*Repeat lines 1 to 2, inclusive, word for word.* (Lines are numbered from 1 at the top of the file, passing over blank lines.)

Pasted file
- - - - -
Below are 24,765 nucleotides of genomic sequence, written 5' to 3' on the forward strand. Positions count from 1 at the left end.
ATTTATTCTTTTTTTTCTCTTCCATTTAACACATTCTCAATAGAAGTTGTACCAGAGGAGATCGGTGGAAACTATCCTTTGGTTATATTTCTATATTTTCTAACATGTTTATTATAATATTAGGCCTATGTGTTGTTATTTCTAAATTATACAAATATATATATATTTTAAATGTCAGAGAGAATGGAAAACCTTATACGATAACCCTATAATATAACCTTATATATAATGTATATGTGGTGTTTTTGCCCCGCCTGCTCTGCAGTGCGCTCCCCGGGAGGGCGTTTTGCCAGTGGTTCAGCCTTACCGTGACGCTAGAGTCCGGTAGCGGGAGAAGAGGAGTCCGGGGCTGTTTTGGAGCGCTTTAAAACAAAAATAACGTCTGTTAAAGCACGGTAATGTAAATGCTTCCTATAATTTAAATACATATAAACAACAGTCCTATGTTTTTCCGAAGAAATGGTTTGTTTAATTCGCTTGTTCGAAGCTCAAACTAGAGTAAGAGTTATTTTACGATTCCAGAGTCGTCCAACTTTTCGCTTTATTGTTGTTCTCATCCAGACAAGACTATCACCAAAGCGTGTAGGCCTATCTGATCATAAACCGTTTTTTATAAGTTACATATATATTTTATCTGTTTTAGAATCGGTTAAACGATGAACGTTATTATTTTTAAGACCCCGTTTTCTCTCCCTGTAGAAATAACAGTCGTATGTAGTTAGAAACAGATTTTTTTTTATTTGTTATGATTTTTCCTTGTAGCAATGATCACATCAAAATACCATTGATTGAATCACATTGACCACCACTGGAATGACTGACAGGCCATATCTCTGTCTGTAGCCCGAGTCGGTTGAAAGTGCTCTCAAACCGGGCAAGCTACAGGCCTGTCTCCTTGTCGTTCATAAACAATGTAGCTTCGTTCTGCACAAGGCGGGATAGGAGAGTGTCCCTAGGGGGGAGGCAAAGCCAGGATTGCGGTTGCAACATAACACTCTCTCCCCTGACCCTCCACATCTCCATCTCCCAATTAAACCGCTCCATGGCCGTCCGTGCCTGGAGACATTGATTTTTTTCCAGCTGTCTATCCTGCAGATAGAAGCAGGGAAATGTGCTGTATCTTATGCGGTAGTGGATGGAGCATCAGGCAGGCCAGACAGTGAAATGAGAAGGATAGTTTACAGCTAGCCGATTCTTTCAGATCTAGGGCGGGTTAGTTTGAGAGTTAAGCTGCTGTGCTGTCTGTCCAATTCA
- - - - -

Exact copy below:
Below are 24,765 nucleotides of genomic sequence, written 5' to 3' on the forward strand. Positions count from 1 at the left end.
ATTTATTCTTTTTTTTCTCTTCCATTTAACACATTCTCAATAGAAGTTGTACCAGAGGAGATCGGTGGAAACTATCCTTTGGTTATATTTCTATATTTTCTAACATGTTTATTATAATATTAGGCCTATGTGTTGTTATTTCTAAATTATACAAATATATATATATTTTAAATGTCAGAGAGAATGGAAAACCTTATACGATAACCCTATAATATAACCTTATATATAATGTATATGTGGTGTTTTTGCCCCGCCTGCTCTGCAGTGCGCTCCCCGGGAGGGCGTTTTGCCAGTGGTTCAGCCTTACCGTGACGCTAGAGTCCGGTAGCGGGAGAAGAGGAGTCCGGGGCTGTTTTGGAGCGCTTTAAAACAAAAATAACGTCTGTTAAAGCACGGTAATGTAAATGCTTCCTATAATTTAAATACATATAAACAACAGTCCTATGTTTTTCCGAAGAAATGGTTTGTTTAATTCGCTTGTTCGAAGCTCAAACTAGAGTAAGAGTTATTTTACGATTCCAGAGTCGTCCAACTTTTCGCTTTATTGTTGTTCTCATCCAGACAAGACTATCACCAAAGCGTGTAGGCCTATCTGATCATAAACCGTTTTTTATAAGTTACATATATATTTTATCTGTTTTAGAATCGGTTAAACGATGAACGTTATTATTTTTAAGACCCCGTTTTCTCTCCCTGTAGAAATAACAGTCGTATGTAGTTAGAAACAGATTTTTTTTTATTTGTTATGATTTTTCCTTGTAGCAATGATCACATCAAAATACCATTGATTGAATCACATTGACCACCACTGGAATGACTGACAGGCCATATCTCTGTCTGTAGCCCGAGTCGGTTGAAAGTGCTCTCAAACCGGGCAAGCTACAGGCCTGTCTCCTTGTCGTTCATAAACAATGTAGCTTCGTTCTGCACAAGGCGGGATAGGAGAGTGTCCCTAGGGGGGAGGCAAAGCCAGGATTGCGGTTGCAACATAACACTCTCTCCCCTGACCCTCCACATCTCCATCTCCCAATTAAACCGCTCCATGGCCGTCCGTGCCTGGAGACATTGATTTTTTTCCAGCTGTCTATCCTGCAGATAGAAGCAGGGAAATGTGCTGTATCTTATGCGGTAGTGGATGGAGCATCAGGCAGGCCAGACAGTGAAATGAGAAGGATAGTTTACAGCTAGCCGATTCTTTCAGATCTAGGGCGGGTTAGTTTGAGAGTTAAGCTGCTGTGCTGTCTGTCCAATTCA